Jean spends a lot of time recovering, AKA sleeping, while the X-Men go off and do some stuff. Eventually she has enough strength to get up and start using her awesomely amazing powers... but 90% of the time she only uses the power of teleportation. She had one minor little confrontation on the top of a building where she easily defeated this bad guy, and then after that I don't remember her using anything other than teleportation until the very end of the saga. If you're gonna have all that power, do something cool with it! I can certainly understand the writers' predicament, though. If she can do anything, then all the other X-Men become pretty much useless.
Anyway, moving on... another good thing is the sheer amount of characters they fit in to the show. They're not all in every episode, of course, but throughout the series a whole lot of them show up, good guys, bad guys, and even those in between. It's a nice touch, rather than just sticking to a core group of good guys and bad guys who duke it out each week. For me, it makes their universe seem more whole, more complete, if that makes any sense. It makes it feel more like a real world.
Now, I wasn't really hardcore into the comics, so I can't say for sure if the character origins were accurate, but what was told in this cartoon matched what little I knew of the back stories that were revealed in this show, so to me it feels like they're getting it right. And it was cool to learn more about these characters, get a little more insight to increase my geek factor. Still, I have to believe that the comics would be way better. In a children's cartoon, all you can do is kill robots or knock out people, which can get old kinda quick.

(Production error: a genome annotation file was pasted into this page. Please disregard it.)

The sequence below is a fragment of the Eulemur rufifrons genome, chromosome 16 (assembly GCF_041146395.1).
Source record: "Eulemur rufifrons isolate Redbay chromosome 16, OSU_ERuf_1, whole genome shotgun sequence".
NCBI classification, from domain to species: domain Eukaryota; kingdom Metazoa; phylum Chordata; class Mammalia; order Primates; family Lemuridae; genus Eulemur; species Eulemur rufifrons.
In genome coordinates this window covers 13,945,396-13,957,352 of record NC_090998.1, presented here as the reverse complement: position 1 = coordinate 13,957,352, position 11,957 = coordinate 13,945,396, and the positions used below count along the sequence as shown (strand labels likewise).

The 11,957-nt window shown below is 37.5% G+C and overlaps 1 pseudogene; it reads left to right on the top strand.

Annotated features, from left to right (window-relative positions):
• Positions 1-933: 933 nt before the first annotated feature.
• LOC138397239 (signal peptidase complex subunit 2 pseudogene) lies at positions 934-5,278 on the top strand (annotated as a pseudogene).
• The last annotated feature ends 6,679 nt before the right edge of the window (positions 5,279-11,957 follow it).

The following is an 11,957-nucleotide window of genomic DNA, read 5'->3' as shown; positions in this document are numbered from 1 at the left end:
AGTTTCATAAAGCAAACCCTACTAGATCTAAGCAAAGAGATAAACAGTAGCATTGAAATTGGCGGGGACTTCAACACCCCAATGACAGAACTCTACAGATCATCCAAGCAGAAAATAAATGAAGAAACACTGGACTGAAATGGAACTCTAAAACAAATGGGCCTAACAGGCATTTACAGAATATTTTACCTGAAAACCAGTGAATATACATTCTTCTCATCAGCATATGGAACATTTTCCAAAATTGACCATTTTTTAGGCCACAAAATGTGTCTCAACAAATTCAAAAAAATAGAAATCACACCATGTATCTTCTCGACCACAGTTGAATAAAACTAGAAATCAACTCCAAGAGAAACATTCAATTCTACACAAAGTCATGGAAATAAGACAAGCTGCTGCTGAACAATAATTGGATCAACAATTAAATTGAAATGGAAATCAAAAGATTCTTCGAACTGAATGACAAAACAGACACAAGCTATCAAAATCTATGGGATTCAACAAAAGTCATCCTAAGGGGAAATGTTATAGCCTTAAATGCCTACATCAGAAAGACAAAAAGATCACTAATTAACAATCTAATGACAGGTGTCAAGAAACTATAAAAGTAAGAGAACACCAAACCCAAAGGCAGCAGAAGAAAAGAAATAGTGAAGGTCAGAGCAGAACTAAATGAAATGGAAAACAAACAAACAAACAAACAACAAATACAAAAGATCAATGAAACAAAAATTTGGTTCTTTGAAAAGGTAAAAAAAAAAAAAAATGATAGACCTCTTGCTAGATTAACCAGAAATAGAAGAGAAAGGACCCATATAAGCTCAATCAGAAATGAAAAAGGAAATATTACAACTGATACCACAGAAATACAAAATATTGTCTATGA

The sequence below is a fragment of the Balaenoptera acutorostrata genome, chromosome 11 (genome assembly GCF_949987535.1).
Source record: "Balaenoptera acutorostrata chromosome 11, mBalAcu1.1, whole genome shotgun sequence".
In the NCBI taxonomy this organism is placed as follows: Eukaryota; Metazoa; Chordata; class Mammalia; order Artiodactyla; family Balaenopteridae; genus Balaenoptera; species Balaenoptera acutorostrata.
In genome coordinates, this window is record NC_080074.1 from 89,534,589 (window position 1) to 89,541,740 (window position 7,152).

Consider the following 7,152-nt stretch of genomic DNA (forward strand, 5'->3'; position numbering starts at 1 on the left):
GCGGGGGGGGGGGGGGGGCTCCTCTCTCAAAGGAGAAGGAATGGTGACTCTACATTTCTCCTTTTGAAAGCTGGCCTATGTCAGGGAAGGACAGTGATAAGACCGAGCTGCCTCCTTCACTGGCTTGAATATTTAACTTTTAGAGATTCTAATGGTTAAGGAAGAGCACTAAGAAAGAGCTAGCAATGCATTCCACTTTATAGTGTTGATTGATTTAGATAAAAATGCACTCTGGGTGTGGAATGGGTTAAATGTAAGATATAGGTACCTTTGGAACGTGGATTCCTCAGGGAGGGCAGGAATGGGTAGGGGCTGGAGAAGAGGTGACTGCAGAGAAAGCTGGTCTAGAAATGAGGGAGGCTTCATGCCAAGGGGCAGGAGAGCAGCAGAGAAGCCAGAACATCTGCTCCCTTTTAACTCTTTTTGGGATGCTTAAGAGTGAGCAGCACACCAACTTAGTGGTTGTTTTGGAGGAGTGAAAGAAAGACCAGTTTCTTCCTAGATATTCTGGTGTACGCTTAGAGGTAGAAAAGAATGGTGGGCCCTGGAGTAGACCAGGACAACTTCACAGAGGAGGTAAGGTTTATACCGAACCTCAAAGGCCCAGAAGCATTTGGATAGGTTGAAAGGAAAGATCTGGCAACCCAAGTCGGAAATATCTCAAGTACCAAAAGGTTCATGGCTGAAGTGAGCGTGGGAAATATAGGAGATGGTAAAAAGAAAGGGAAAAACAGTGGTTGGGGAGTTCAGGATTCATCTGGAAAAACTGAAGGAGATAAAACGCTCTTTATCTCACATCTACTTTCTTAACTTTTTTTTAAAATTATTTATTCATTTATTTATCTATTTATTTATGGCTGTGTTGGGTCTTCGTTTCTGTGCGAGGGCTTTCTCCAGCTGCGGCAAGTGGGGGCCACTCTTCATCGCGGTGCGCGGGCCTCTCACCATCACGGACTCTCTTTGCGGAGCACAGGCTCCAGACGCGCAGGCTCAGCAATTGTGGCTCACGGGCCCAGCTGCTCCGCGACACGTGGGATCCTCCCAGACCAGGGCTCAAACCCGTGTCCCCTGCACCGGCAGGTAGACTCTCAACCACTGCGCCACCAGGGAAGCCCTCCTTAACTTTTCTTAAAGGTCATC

On the negative side, the art and animation were not that great. It reminds me a lot of the G.I. Joe animation, or any other Saturday morning cartoon. Sometimes shots will just be off, with a strange angle or something proportioned awkwardly, like maybe a character will look like they had been in a fight and got their face beat in for one shot. There also isn't a whole lot of emotional depth shown in the characters... faces, and sometimes they just don't seem to move realistically. And I know almost every cartoon falls into this trap but I've just gotta mention it anyway... the characters always wear the same street clothes, every day of every week. I could understand uniforms, but the same everyday street clothes?
Next on the negative list is the inconsistency of the fighting and the strength of the characters abilities. For instance, in the first episode when a giant robot was attempting to capture a specific mutant, some off-duty X-Men step in to help her out, and get their butts handed to them, until Cyclops comes in and shoots a single eye beam, taking off the robot's head with that one shot. Now flash forward a tad where we find the X-Men again tangling with these same robots... except now there are more than one. But still, the X-Men are having an impossible time fighting them. It's like they learned nothing! C'mon Cyclops, we know you can kick their butt with one shot... but no! He shoots his beam at the robot's leg! WTF?! Shoot his neck you dimwit! Well, all but two of the team make it back to the jet and escape, because apparently, when the script calls for it, these guys can't fight for squat!